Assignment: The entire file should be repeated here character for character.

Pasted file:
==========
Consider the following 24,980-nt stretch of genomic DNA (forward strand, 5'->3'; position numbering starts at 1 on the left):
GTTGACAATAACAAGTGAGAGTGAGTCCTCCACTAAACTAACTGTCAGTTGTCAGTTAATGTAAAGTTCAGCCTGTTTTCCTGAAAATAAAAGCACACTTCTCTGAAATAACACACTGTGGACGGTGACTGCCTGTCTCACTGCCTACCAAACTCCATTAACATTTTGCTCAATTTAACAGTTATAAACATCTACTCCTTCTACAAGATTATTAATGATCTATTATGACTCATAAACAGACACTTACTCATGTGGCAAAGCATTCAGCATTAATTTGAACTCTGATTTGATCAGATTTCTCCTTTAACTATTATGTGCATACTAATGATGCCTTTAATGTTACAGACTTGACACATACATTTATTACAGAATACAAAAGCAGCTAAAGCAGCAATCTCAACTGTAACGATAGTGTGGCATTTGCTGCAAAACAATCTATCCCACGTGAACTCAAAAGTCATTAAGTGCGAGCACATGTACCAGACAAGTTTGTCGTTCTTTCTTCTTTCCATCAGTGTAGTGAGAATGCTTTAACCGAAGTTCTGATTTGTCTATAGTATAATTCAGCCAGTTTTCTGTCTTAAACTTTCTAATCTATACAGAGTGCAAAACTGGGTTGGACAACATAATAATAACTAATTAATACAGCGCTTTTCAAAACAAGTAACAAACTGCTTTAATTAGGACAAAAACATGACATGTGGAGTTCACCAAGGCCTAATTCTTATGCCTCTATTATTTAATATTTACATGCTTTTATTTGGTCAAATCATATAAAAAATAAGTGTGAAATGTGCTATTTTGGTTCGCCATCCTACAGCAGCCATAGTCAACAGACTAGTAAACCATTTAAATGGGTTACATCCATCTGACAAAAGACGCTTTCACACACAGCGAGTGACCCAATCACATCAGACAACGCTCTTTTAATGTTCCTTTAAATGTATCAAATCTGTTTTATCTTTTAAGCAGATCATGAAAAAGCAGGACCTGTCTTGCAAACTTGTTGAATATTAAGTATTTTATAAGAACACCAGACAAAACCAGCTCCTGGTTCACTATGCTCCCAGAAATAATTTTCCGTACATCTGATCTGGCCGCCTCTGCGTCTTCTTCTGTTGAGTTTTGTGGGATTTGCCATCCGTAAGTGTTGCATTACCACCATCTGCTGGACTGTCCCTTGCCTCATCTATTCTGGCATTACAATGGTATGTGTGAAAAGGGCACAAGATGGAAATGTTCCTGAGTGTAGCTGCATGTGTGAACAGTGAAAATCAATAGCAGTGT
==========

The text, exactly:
Consider the following 24,980-nt stretch of genomic DNA (forward strand, 5'->3'; position numbering starts at 1 on the left):
GTTGACAATAACAAGTGAGAGTGAGTCCTCCACTAAACTAACTGTCAGTTGTCAGTTAATGTAAAGTTCAGCCTGTTTTCCTGAAAATAAAAGCACACTTCTCTGAAATAACACACTGTGGACGGTGACTGCCTGTCTCACTGCCTACCAAACTCCATTAACATTTTGCTCAATTTAACAGTTATAAACATCTACTCCTTCTACAAGATTATTAATGATCTATTATGACTCATAAACAGACACTTACTCATGTGGCAAAGCATTCAGCATTAATTTGAACTCTGATTTGATCAGATTTCTCCTTTAACTATTATGTGCATACTAATGATGCCTTTAATGTTACAGACTTGACACATACATTTATTACAGAATACAAAAGCAGCTAAAGCAGCAATCTCAACTGTAACGATAGTGTGGCATTTGCTGCAAAACAATCTATCCCACGTGAACTCAAAAGTCATTAAGTGCGAGCACATGTACCAGACAAGTTTGTCGTTCTTTCTTCTTTCCATCAGTGTAGTGAGAATGCTTTAACCGAAGTTCTGATTTGTCTATAGTATAATTCAGCCAGTTTTCTGTCTTAAACTTTCTAATCTATACAGAGTGCAAAACTGGGTTGGACAACATAATAATAACTAATTAATACAGCGCTTTTCAAAACAAGTAACAAACTGCTTTAATTAGGACAAAAACATGACATGTGGAGTTCACCAAGGCCTAATTCTTATGCCTCTATTATTTAATATTTACATGCTTTTATTTGGTCAAATCATATAAAAAATAAGTGTGAAATGTGCTATTTTGGTTCGCCATCCTACAGCAGCCATAGTCAACAGACTAGTAAACCATTTAAATGGGTTACATCCATCTGACAAAAGACGCTTTCACACACAGCGAGTGACCCAATCACATCAGACAACGCTCTTTTAATGTTCCTTTAAATGTATCAAATCTGTTTTATCTTTTAAGCAGATCATGAAAAAGCAGGACCTGTCTTGCAAACTTGTTGAATATTAAGTATTTTATAAGAACACCAGACAAAACCAGCTCCTGGTTCACTATGCTCCCAGAAATAATTTTCCGTACATCTGATCTGGCCGCCTCTGCGTCTTCTTCTGTTGAGTTTTGTGGGATTTGCCATCCGTAAGTGTTGCATTACCACCATCTGCTGGACTGTCCCTTGCCTCATCTATTCTGGCATTACAATGGTATGTGTGAAAAGGGCACAAGATGGAAATGTTCCTGAGTGTAGCTGCATGTGTGAACAGTGAAAATCAATAGCAGTGT